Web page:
Some of these are the voters Ed Miliband has identified in the DE social classes (the least well off) who we lost in large numbers this time. I suspect they would be happy with quite leftwing policies on the economy and public services, but many of them will be ferociously rightwing on crime, Europe, defence, immigration and welfare reform (if you get welfare yourself because you need it you tend to have fairly robust views on "scroungers" who you think are less deserving). Many of them would link their worries about migrants (who they probably think are here because of the EU’s freedom of movement policy) and welfare “scroungers” (who they suspect are often also migrants) to the practical problems they confront about accessing public services and affordable housing, crime levels, lack of jobs/job insecurity and paying excessive levels of tax given their low incomes. We need to get these voters back because it’s criminally negligent if an avowedly democratic socialist party can’t get the votes of the poorest, because even in key marginal seats there are wards full of this type of voter whose low turnout helps lose us the seat, and because the bit of power they do have is that their vote is worth the same as a stockbroker’s. There’s no point winning switchers if we throw away what should be our base vote through taking it for granted. But we mustn’t lose sight of the fact that the UK’s electoral geography means lots of them are in seats we already win, which will just get safer – assuming we keep the same voting system. The LDs’ insistence that first dibs on forming a coalition goes to the party with the largest popular vote does mean that piling up big majorities in safe seats by enthusing these voters could be important if there is another hung parliament.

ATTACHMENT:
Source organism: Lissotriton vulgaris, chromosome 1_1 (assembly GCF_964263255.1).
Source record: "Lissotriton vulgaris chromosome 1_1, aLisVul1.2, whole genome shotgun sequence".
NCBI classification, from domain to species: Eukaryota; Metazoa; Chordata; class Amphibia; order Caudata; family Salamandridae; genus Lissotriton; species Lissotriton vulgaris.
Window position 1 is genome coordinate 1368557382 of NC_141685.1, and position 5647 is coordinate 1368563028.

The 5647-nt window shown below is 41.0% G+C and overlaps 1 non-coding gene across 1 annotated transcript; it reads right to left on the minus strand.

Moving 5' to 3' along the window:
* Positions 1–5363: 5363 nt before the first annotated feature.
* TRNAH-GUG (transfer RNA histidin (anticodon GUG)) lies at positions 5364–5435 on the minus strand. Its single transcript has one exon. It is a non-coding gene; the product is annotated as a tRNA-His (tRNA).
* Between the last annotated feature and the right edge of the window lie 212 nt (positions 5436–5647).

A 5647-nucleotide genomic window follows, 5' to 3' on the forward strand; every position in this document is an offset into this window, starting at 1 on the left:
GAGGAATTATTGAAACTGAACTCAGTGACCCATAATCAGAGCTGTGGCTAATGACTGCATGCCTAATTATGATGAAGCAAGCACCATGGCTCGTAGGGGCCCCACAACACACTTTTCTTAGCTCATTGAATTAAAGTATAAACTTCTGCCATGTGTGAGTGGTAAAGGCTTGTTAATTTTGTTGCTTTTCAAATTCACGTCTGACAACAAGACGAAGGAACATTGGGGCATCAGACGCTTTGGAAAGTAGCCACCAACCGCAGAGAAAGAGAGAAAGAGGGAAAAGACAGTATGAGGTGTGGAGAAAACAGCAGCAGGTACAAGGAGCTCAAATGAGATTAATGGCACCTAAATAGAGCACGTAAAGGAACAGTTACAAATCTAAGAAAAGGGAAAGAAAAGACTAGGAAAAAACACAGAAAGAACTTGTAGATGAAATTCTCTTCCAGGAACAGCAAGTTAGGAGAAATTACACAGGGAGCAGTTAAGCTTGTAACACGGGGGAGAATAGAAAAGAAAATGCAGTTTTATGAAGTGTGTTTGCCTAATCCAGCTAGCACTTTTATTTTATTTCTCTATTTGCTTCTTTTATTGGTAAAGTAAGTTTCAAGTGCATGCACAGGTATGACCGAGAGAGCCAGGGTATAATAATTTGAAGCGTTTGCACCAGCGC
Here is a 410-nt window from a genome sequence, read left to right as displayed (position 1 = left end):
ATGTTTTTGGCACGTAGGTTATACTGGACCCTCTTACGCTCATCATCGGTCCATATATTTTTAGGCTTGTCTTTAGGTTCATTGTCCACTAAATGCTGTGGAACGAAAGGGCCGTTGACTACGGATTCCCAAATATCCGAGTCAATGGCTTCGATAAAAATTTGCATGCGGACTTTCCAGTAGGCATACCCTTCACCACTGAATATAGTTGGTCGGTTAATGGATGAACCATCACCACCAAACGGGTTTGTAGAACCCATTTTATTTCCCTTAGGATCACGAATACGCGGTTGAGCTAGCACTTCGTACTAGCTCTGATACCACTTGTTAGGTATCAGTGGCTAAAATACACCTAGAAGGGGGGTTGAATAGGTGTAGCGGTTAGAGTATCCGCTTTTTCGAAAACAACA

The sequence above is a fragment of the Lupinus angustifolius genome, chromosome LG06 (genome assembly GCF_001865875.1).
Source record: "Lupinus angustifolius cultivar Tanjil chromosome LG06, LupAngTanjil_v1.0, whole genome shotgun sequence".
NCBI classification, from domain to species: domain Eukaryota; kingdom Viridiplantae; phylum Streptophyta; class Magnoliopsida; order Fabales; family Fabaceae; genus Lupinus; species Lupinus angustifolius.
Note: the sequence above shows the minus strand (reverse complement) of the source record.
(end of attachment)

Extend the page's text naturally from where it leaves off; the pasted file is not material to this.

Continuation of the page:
Then there are C2 voters, the skilled working classes, and C1s, lower middle class people doing routine white collar jobs. These are the segments everyone agrees we need to go after and which Blair focused on because back then everything was simpler because we just weighed the core vote. These are the mythical Middle England but they are actually distributed across the country in unglamorous and functional places like the M4 corridor, North Kent and South Essex, the London suburbs, the Pennine Belt and the manufacturing areas of the East and West Midlands. They are politically important because their propensity to switch straight from Con to Lab or vice versa gives them a double value – they take one vote off the Tory lead in a seat as well as adding one to us. They include the people who work in our remaining manufacturing jobs in factories (Unite members), and self-employed “white van men” and their families. They would be very unlikely to read a broadsheet newspaper. These are not rich people. The earn salaries in the 20ks or maybe if they have a really skilled job in the 30ks. They are what Aussie politicians call Battlers – materialist (which isn’t an insult, it means they are grounded in economic reality), aspirational but often hard pressed, struggling to pay a mortgage, worried about the impact on their job and home of economic policy. Everything I wrote about the concerns of the DE voters applies to them too. But then you have to throw in additional issues to do with the home ownership rather than tenancy end of housing policy, an even greater feeling of unfairness about the tax and benefit system, and the need for a strong industrial policy.